Let’s take a step down from “The Cloud” and down to earth. By using sensors to capture behaviors in the physical world, data which can raise alert flags can be obtained. Computer vision coupled with ML capabilities can help identify indicators of risk in real-time, like a person carrying a gun in plain sight, or even a bulge under their clothes that could indicate a hidden weapon. A computer vision system can also learn the children, parents, and vehicles which typically arrive at a school and flag individuals who aren’t part of this group. Following an attack, cameras can then help follow up on the attackers and reveal their location.
In high risk areas, microphones can indicate a shooting and its location, helping alert first responders as soon as it occurs. In incidents that develop quickly, every minute counts. Cutting response time and helping identify both the risk of the situation and the location where it’s taking place can literally save lives.
As a last resort, barriers can be put in place in sensitive areas such as office buildings, government offices, school, and even bars and restaurants. In these checkpoints, security guards scan visitors using mobile handheld magnetometers, opening bags to look for hidden weapons. More sophisticated X-ray machines can be deployed as well. There are incidents in which the presence of these staffed checkpoints caused attackers to reconsider and look for a secondary place for an attack. In other cases, attackers have been identified in inspections and were prevented from entering vulnerable, crowded areas (more on this below).
Automated Active Barriers
One of the downsides of barriers is that attackers can surprise the inspection team. Computer vision, on the other hand, can help identify an attack and alert the guards before they may notice it themselves. Furthermore, in such short distances, non-lethal weapons such as Taser guns can be automatically deployed to help stop the attacker. We’re not there yet, but considering the advancements in military robotics, it’s safe to assume that some parts of these capabilities will arrive at civilian markets as well.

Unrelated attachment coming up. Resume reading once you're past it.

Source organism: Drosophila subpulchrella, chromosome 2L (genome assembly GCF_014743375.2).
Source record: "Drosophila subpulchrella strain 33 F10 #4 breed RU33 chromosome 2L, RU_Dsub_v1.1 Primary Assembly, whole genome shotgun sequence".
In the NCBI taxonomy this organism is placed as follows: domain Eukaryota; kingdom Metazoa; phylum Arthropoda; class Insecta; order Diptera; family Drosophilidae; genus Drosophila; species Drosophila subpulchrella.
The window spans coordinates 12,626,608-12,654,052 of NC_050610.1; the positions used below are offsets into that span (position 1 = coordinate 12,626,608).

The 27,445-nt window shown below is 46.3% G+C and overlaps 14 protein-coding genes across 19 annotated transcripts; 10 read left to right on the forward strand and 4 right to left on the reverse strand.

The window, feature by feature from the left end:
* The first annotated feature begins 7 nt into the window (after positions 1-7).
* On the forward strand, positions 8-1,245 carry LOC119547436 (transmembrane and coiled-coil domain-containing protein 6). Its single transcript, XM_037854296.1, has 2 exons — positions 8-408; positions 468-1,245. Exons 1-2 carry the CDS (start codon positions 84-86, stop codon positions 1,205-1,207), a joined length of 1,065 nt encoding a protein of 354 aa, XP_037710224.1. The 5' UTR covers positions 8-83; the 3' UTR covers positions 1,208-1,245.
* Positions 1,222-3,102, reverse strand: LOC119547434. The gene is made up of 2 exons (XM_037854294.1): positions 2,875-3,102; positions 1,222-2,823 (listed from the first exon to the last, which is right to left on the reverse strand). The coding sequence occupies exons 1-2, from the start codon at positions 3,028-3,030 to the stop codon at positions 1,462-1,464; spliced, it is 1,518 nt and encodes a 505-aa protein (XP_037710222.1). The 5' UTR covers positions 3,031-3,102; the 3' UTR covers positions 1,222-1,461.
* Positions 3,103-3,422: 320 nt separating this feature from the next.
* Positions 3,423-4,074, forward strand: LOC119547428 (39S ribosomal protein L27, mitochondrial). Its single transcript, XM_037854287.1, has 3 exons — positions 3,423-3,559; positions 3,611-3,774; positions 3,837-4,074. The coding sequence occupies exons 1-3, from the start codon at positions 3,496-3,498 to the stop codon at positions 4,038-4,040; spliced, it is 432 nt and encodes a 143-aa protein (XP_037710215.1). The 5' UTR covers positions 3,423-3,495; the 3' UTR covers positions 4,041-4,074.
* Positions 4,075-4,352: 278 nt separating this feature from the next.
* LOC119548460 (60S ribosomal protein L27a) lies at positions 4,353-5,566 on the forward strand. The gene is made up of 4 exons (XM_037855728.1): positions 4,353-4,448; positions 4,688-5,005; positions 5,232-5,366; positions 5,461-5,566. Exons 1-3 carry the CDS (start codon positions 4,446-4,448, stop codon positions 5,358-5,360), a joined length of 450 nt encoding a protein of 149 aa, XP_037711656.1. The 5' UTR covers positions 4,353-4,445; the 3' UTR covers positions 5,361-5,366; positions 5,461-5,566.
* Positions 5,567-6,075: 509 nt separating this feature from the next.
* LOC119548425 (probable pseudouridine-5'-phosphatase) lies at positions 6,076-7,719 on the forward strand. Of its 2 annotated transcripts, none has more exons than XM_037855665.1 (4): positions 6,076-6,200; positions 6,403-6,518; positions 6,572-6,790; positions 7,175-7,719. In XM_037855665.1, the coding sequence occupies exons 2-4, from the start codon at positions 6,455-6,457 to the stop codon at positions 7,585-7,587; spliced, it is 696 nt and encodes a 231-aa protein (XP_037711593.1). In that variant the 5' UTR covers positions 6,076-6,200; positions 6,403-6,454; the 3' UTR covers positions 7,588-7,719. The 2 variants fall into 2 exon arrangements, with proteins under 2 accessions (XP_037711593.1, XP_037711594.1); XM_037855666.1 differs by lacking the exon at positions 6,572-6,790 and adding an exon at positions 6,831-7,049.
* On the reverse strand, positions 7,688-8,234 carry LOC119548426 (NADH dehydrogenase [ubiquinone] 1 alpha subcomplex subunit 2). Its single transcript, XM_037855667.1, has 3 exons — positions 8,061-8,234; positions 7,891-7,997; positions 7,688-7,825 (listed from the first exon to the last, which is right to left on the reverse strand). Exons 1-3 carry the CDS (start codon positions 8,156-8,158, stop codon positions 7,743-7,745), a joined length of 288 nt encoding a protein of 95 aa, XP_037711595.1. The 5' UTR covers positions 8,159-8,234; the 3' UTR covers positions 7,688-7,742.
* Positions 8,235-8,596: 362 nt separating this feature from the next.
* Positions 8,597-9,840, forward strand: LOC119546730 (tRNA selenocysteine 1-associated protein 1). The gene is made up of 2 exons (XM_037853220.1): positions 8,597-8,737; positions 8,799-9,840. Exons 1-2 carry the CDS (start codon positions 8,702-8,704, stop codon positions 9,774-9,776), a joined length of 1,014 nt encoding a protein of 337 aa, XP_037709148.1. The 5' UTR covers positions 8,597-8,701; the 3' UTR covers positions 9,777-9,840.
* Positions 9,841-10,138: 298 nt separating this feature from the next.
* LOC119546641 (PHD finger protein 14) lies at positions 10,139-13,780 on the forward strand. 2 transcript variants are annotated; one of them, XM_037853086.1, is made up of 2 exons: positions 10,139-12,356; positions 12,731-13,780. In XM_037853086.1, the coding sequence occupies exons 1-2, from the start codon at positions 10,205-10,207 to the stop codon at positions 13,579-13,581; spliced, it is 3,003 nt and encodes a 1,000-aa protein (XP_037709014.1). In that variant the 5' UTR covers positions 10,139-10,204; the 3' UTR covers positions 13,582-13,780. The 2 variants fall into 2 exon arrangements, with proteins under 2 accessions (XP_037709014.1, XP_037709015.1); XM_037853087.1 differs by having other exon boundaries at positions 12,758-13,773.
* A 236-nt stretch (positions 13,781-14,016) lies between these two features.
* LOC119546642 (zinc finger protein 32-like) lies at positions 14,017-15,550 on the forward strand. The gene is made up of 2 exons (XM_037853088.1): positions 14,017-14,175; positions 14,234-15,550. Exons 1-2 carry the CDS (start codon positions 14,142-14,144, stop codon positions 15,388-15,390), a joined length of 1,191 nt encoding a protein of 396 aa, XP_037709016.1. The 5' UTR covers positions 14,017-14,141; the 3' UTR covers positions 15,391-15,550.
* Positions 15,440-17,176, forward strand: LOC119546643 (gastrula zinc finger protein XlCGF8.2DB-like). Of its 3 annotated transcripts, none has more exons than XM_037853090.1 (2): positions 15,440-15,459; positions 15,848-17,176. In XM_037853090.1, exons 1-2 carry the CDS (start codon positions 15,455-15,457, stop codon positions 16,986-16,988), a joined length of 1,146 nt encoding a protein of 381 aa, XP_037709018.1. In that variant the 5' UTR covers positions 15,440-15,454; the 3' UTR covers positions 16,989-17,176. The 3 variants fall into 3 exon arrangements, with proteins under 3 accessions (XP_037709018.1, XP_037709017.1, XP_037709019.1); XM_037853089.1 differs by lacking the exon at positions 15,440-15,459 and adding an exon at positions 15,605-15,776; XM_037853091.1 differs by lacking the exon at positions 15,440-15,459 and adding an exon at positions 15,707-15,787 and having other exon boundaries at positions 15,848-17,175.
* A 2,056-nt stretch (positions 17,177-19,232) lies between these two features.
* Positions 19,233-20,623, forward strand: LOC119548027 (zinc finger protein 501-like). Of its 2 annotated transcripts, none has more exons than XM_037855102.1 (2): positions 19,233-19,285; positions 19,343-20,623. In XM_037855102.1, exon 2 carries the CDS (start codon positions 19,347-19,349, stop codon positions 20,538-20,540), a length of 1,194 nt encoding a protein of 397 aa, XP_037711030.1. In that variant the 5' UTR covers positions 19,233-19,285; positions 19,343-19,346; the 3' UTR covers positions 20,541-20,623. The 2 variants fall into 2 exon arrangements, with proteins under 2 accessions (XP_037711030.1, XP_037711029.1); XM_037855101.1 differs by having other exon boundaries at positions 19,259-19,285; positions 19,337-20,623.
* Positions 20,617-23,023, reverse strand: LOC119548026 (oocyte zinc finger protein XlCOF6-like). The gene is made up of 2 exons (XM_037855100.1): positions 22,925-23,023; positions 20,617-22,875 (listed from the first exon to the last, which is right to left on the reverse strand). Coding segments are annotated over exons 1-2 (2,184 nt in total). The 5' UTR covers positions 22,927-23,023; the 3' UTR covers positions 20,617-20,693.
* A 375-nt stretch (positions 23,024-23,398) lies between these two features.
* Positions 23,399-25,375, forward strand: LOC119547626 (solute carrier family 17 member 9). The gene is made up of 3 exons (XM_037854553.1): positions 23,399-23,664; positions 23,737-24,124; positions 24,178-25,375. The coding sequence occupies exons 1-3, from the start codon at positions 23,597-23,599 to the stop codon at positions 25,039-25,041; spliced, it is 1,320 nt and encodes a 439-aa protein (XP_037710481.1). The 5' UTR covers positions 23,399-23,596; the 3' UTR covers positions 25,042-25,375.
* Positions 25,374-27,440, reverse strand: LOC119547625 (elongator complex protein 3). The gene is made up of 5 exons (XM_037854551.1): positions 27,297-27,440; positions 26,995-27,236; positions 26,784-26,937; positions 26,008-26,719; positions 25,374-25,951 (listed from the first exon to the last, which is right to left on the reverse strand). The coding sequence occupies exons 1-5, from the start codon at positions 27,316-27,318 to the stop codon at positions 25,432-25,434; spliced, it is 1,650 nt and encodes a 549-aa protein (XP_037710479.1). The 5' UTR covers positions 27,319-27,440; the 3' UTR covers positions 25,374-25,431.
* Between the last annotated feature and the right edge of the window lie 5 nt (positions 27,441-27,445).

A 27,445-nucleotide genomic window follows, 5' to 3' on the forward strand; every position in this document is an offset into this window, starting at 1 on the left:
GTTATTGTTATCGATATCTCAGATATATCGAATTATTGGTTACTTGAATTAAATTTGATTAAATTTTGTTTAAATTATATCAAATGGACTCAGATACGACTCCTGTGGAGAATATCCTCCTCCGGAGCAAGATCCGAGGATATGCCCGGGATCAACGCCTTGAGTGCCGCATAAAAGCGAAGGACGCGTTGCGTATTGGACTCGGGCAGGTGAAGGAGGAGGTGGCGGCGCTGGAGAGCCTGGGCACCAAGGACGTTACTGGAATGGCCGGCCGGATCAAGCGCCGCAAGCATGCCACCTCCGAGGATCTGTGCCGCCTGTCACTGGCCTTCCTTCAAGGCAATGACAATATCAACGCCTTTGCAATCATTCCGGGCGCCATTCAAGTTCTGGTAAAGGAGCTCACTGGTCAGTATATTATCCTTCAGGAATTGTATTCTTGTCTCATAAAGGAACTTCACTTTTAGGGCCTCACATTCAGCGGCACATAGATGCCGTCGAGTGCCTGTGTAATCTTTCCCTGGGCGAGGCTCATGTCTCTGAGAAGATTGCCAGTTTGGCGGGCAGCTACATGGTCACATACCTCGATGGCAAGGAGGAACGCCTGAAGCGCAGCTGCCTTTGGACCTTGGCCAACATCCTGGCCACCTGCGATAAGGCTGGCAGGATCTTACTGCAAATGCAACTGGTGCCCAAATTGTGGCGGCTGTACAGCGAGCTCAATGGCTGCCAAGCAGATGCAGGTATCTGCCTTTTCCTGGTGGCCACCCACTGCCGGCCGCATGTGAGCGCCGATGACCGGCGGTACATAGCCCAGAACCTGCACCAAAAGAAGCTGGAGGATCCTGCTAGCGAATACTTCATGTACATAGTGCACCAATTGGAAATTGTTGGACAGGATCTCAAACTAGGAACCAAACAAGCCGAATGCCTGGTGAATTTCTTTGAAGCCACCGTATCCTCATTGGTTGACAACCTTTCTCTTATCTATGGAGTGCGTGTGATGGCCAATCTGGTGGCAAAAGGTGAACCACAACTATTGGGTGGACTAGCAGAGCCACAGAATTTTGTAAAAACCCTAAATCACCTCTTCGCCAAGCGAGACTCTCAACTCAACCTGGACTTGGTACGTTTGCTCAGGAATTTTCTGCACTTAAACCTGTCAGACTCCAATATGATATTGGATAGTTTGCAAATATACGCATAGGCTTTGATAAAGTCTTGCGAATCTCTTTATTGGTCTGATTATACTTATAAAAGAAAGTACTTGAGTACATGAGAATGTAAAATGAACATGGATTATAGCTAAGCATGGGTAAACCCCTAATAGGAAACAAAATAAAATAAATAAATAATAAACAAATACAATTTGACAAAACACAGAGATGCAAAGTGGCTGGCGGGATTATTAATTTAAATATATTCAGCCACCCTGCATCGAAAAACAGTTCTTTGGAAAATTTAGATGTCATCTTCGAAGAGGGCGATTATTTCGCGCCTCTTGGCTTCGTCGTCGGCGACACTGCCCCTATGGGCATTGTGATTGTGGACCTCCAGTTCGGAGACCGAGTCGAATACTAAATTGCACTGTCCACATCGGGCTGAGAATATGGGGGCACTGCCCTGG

Are We Ready To Pay The Price?
From a technology perspective, there is no question of feasibility. Technology can help identify and prevent risk—but it does come at a social price. For technology to assist in incident prevention, we need to provide it with data that is descriptive of our lives. The tension between democracy and security forces us to decide where we are willing to set the dial. With more democracy and freedoms, there is less monitoring, and it is more challenging to provide security. If we push the dial in the direction of security, more control will take place, reducing freedom.
We are already being monitored much more than the average person is aware. Someone walking the streets in London, for example, will have their image captured on CCTV cameras 300 times. Not to mention just how much data Google and Facebook are capturing about each and every one of us. So, if we’re already at this level of data sharing, should we not let IoT and AI use this data and help us lead a more secure life? That is the question we must ask ourselves today.
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Source >>> Originally published at here